Is this the “End of International Law”?

by Julian Ku

So asks Robert Dreyfuss of The Nation, in his interesting piece about the recent U.S. cross-border raids into Pakistan and Syria, with Iran looming (see this NYT article for background).  Dreyfuss is very worried about this doctrine, and suggests that its acceptance could result in the “end of international law.”  I wouldn’t go that far, but it is definitely a challenge to traditional norms of international law, although as I suggested here, the doctrine does have some pedigree in the Law of the Sea.  Supporters appear to have grafted a new element to the traditional “hot pursuit” doctrine: the idea that raiding a “failed”  or at least “failing” state that cannot maintain its sovereignty is more justifiable.  President Obama (yes, I’m trying to jinx him) may have a particular interest in this doctrine since raiding Pakistan was something he first raised a couple of years ago.

8 Responses

  1. I am constantly amazed by commentaries such as these. Since when are ‘breaches of international doctrine’ to be construed as ‘the end of international law’ rather than internationally unlawful acts. I don’t think a couple of isolated incidents change this. It would take an awful lot more than these incidents, in my view, to change such a fundamental principle.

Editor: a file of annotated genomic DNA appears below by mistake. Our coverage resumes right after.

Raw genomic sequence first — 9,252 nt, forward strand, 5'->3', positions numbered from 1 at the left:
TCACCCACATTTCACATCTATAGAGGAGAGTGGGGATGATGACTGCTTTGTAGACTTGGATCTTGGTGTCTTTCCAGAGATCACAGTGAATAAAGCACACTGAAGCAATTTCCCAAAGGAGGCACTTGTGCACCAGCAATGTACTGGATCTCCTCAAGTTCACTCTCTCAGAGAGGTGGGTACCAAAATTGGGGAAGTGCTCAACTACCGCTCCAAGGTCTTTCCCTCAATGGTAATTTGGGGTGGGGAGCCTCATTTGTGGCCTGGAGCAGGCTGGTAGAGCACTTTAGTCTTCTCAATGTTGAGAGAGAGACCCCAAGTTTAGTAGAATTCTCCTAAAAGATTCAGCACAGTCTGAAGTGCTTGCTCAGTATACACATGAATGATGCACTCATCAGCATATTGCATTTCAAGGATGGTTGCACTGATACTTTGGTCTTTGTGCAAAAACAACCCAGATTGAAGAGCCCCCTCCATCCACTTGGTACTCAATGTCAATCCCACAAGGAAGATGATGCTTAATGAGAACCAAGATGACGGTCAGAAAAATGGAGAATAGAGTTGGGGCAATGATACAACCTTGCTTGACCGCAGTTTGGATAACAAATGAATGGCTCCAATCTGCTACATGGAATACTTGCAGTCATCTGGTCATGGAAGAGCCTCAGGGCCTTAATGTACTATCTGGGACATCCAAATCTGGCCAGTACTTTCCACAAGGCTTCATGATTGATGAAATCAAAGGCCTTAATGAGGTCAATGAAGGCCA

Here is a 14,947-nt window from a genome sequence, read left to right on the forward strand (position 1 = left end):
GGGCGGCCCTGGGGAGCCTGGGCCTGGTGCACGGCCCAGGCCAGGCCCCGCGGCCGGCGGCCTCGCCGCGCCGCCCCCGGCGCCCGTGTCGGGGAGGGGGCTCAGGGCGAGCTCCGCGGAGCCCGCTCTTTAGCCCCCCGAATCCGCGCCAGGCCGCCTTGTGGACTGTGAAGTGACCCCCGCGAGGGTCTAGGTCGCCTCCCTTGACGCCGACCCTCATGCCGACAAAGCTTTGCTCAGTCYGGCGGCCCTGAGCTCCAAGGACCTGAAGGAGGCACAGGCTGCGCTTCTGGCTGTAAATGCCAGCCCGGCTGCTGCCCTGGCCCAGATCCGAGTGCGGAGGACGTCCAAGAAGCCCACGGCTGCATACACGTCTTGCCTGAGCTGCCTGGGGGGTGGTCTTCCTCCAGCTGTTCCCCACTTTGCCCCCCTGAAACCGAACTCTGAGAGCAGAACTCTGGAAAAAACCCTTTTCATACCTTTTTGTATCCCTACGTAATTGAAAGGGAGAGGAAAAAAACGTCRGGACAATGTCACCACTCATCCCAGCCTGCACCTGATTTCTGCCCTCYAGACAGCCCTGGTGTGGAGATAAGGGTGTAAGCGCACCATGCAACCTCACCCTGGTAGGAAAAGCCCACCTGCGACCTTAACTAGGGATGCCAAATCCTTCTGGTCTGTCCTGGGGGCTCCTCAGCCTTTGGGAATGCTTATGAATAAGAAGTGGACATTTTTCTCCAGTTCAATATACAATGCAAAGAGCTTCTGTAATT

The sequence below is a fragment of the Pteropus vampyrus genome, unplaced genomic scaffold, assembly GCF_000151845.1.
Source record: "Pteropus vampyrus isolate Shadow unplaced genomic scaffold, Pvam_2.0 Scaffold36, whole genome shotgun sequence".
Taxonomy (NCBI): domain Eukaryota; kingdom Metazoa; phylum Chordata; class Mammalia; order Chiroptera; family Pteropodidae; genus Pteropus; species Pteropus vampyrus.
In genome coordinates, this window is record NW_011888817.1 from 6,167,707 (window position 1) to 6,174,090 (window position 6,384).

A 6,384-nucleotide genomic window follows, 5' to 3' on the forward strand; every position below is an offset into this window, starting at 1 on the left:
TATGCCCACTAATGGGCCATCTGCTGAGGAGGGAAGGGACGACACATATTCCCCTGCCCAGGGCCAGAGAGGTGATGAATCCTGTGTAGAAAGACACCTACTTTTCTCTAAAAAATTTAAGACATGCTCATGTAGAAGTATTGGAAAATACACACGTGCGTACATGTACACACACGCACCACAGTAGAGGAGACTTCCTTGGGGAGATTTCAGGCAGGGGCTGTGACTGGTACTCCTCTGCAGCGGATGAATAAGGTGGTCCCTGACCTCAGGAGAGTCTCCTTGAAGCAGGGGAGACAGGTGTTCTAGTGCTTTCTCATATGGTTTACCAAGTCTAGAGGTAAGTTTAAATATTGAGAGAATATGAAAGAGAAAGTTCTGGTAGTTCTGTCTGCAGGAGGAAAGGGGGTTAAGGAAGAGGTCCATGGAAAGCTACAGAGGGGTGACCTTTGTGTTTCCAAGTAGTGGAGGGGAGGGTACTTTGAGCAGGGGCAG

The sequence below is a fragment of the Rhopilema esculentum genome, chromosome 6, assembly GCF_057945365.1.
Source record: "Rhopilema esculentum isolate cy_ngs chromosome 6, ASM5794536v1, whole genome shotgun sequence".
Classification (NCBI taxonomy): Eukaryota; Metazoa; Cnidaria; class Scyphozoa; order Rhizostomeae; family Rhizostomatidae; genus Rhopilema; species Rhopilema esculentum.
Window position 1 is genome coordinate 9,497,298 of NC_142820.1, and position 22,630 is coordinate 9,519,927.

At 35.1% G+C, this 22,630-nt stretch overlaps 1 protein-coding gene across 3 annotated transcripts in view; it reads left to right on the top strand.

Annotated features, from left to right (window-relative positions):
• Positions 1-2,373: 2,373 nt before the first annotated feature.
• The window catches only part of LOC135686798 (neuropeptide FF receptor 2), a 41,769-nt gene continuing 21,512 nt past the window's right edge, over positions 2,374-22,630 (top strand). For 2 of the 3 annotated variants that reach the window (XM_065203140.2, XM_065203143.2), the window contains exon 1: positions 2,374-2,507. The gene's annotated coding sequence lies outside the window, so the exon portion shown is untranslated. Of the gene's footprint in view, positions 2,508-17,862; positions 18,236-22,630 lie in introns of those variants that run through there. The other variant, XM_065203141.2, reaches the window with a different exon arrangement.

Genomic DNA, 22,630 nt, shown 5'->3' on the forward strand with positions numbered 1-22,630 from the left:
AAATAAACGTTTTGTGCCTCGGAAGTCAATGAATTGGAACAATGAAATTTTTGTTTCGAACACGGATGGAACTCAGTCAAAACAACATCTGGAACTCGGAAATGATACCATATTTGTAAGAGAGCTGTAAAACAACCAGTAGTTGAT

2. Well said

  3. Yes, it is probably just one in a long line of violations of international law. But when the most powerful states do it. the consequences for international law are graver, since they cannot be punished in any way.

    Allowing attacks on “failed states” doesn’t really promise much, either, since it is easy to characterize one’s targets in just this way.

    From a Canadian perspective, “failed states” are those which fail to offer a universal health plan to its citizens. You know, “failure to protect”.

  4. It takes more than the actions of one state to make a change to international law, no matter how powerful that state is. In any case, the US’ status as a powerful state in the context of being able to shape international norms especially relating to human rights law and the use of force appears so diminished at the moment that I can’t imagine sufficient state practice would build around this to bring about the development or expansion of a customary international doctrine. Maybe in another eight years, but not now in my opinion.

  5. Indeed, these recurring populist announcements of the (imminent) death or end of international law are becoming annoying, even when one leaves aside the sheer conceptual emptiness of such declarations (what on earth is the »death« or »end« of international law supposed to mean, anyway?). I think that neither international law as a whole nor its perhaps most sensitive part, the framework governing recourse to force built on Art 2(4), can be pushed to the edge of extinction through such blatant, yet relatively isolated violations (in the big scheme of things); that hasn’t happened in the context of Iraq 2003, as some have then suggested (e.g. Glennon 2003, Perle 2003) and doesn’t seem to be happening now (presuming that despite the conceptual unclarity, one would »recognize the death of international law when one saw it«).